Getting Disability Benefits for Reduced Functional Capacity

You can still qualify for disability benefits even if you don't meet the listing requirements if you can show that symptoms from your Alzheimer's disease keep you from working. The SSA will look at your medical records and your functional limitations to assess your physical residual functional capacity (RFC) and mental residual functional capacity, sets of restrictions on what you can and can't do in a work setting.

Social Security uses your RFC to determine whether your Alzheimer's symptoms keep you from performing your past work or any other jobs. Depending on your age, work history, and any skills you learned at your past jobs, the agency may use special rules known as the medical-vocational grid to find that you're disabled. Here's how applicants of different ages could get approved under the grid rules:

  • People with early-onset Alzheimer's who are under the age of 50 will need to show that they're unable to complete the mental demands of even simple, unskilled work (for example, because they can't remember instructions).
  • People with early-onset Alzheimer's who are between the ages of 50 and 59 can show that they can't perform their past relevant work and are physically limited to light or sedentary jobs.
  • People with Alzheimer's who are between the ages of 60 and 65 can show that they're physically limited to light or sedentary jobs and can't make more than a marginal vocational adjustment to new work (meaning it would be very difficult for them to adjust to a new type of job).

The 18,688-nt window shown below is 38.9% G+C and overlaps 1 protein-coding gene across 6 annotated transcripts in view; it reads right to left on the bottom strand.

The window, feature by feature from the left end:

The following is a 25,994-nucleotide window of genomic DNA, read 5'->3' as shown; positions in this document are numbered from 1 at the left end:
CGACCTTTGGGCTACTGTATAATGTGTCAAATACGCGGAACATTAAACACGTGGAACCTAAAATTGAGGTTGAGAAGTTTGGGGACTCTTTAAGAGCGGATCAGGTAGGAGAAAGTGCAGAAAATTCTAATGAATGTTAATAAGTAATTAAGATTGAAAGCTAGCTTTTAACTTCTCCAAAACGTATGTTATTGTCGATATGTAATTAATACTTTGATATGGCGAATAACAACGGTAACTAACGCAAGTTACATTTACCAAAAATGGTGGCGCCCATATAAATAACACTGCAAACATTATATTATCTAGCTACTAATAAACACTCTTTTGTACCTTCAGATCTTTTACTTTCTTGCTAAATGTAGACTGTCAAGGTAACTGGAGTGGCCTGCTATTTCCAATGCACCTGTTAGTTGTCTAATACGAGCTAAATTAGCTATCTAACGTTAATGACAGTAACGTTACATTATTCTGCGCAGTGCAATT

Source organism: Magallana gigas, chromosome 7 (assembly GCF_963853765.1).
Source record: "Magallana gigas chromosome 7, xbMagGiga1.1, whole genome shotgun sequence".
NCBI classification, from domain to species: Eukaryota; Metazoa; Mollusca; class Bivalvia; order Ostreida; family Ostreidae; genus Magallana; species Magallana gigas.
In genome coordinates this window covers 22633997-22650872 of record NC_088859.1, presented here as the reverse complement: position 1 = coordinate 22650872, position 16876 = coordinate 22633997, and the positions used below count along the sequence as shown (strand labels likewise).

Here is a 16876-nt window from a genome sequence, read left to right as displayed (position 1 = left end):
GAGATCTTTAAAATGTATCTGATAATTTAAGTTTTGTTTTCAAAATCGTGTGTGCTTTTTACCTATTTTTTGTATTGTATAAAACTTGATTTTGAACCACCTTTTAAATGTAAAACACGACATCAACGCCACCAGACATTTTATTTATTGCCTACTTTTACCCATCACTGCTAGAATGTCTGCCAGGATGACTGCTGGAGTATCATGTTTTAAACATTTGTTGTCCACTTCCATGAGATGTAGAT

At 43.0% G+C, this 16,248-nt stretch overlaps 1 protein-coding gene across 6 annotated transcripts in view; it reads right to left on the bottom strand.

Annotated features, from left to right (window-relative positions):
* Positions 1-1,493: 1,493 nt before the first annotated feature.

The more severe your Alzheimer's symptoms are, the more likely your RFC will contain restrictions that don't allow you to perform any work. If you're forgetting to complete basic tasks or becoming disoriented over minor changes, for example, it's unlikely that an employer would hire you to perform even the simplest jobs.

Applying for Disability for Alzheimer's

Social Security has several easy ways to apply for disability benefits:

  • Call 800-772-1213 from 7 a.m. to 7 p.m. Monday through Friday. If you're deaf or hard of hearing, you can call the TTY number at 800-325-0778.
  • File online at the SSA's website. If you're filing for SSDI, you can complete the entire application online, but if you're filing for SSI, you'll need to make an appointment to finish.
  • Go in person to your local SSA field office.

If somebody you know with Alzheimer's has difficulty completing their application, you can help them file. Make sure that you let the SSA know how the applicant's cognitive limitations affect how they're able to take care of daily needs such as hygiene, food preparation, grocery shopping, and communication. Include any additional problems they might have, physical or mental, on the application. Social Security must consider the combined effects of all impairments when making a disability determination.

Updated January 27, 2023